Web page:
The Vegas Golden Knights won Game 1 of the 2018 Stanley Cup Final 6-4 over the Washington Capitals on Monday night in T-Mobile Arena.
Tomas Nosek scored the game-winning goal 9:44 into the third period and added an empty-net goal to cap off a contest that saw the lead change hands on four occasions.
Nosek was in the right place at the right time for the decisive goal. Shea Theodore found him just outside the crease, and Capitals goaltender Braden Holtby had little chance of stopping Nosek's close-range effort:
As the score would attest, offense wasn't in short supply in Game 1. The two teams combined for 62 shots on goal, and the third period alone featured four goals.
Tom Wilson got things started early when he gave the Capitals a 4-3 edge 1:10 into the period. The lead lasted a little over a minute before Ryan Reaves tied the game at four at the 2:41 mark.
Reaves was a bit fortunate, as the officials failed to whistle what was a clear cross-check by Reaves on John Carlson before the Golden Knights forward poked the puck home. Many were quick to react to the no-call:
Capitals fans felt even more aggrieved when officials minutes later had a lengthy deliberation to discuss a hit by Wilson on Jonathan Marchessault. Wilson was eventually assessed a two-minute penalty for interference, and many in the nation's capital were left wondering why Reaves' goal didn't receive similar scrutiny.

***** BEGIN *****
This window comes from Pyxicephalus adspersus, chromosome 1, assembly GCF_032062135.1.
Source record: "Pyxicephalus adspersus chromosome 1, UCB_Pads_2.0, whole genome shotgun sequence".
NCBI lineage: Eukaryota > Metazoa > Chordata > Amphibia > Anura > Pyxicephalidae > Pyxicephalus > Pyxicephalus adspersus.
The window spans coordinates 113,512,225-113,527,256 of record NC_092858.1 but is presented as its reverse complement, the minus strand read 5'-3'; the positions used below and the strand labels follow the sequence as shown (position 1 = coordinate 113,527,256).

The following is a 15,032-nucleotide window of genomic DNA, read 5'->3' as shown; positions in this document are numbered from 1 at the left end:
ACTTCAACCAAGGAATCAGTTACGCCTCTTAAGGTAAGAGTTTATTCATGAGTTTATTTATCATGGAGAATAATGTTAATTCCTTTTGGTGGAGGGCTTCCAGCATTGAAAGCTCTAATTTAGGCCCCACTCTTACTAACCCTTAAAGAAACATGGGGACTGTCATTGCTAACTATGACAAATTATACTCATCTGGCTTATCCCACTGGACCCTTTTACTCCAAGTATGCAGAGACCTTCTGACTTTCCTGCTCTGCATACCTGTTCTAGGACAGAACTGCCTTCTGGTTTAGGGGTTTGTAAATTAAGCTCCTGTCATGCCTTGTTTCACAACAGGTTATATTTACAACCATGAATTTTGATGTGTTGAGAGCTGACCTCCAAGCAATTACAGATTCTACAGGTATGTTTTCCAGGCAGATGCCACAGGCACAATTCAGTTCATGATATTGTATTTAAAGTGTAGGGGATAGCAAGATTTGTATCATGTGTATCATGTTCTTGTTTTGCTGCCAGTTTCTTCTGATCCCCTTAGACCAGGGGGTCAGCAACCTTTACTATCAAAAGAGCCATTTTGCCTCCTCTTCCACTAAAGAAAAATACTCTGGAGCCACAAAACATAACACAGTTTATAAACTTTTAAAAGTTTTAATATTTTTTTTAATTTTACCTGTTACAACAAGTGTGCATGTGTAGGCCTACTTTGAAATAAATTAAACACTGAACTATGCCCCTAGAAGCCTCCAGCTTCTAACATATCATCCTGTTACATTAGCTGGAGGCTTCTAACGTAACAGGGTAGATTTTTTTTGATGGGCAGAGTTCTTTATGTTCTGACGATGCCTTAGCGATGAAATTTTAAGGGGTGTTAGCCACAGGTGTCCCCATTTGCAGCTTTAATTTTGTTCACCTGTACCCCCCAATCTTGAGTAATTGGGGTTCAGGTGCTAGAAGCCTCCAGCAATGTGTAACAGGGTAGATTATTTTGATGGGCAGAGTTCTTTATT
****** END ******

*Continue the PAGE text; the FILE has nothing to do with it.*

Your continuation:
While nobody knows how Game 1 would've unfolded if officials wiped Reaves' tally off the board, it was a big moment in the game. Of course, the missed cross-check could ultimately be a footnote in the 2018 Stanley Cup Final depending on how the series goes.
History will remember Colin Miller scored the first Stanley Cup Final goal in franchise history when he gave the Golden Knights an early 1-0 lead 7:15 into the opening period. The Vegas crowd was already electric to start the game, and Miller nearly blew the roof off T-Mobile Arena with his slap shot past Holtby:
The home fans didn't get to celebrate the one-goal advantage for very long. Brett Connolly and Nicklas Backstrom scored 42 seconds apart in the first period to put the Capitals ahead 2-1.
The Washington Post's Dan Steinberg noted how Monday's start represented a big improvement on the team's last Stanley Cup Final appearance:
William Karlsson answered back 1:41 from the end of the period to bring the Golden Knights level, while Reilly Smith and Carlson exchanged goals to make it a 3-3 game entering the final frame. That set the stage for a dramatic third period.
Game 2 is scheduled for Wednesday night at 8 p.m. ET in Las Vegas.
Golden Knights coach Gerard Gallant will clearly be happy with the result, but he likely won't be to enthralled with what turned into a shootout Monday night.
Entering the Stanley Cup Final, the Golden Knights ranked second in goals-against average (1.80) and the Capitals were second in scoring (3.47 goals per game). Vegas could be in trouble should the rest of the series continue to be a high-scoring affair, because that would seemingly favor Washington.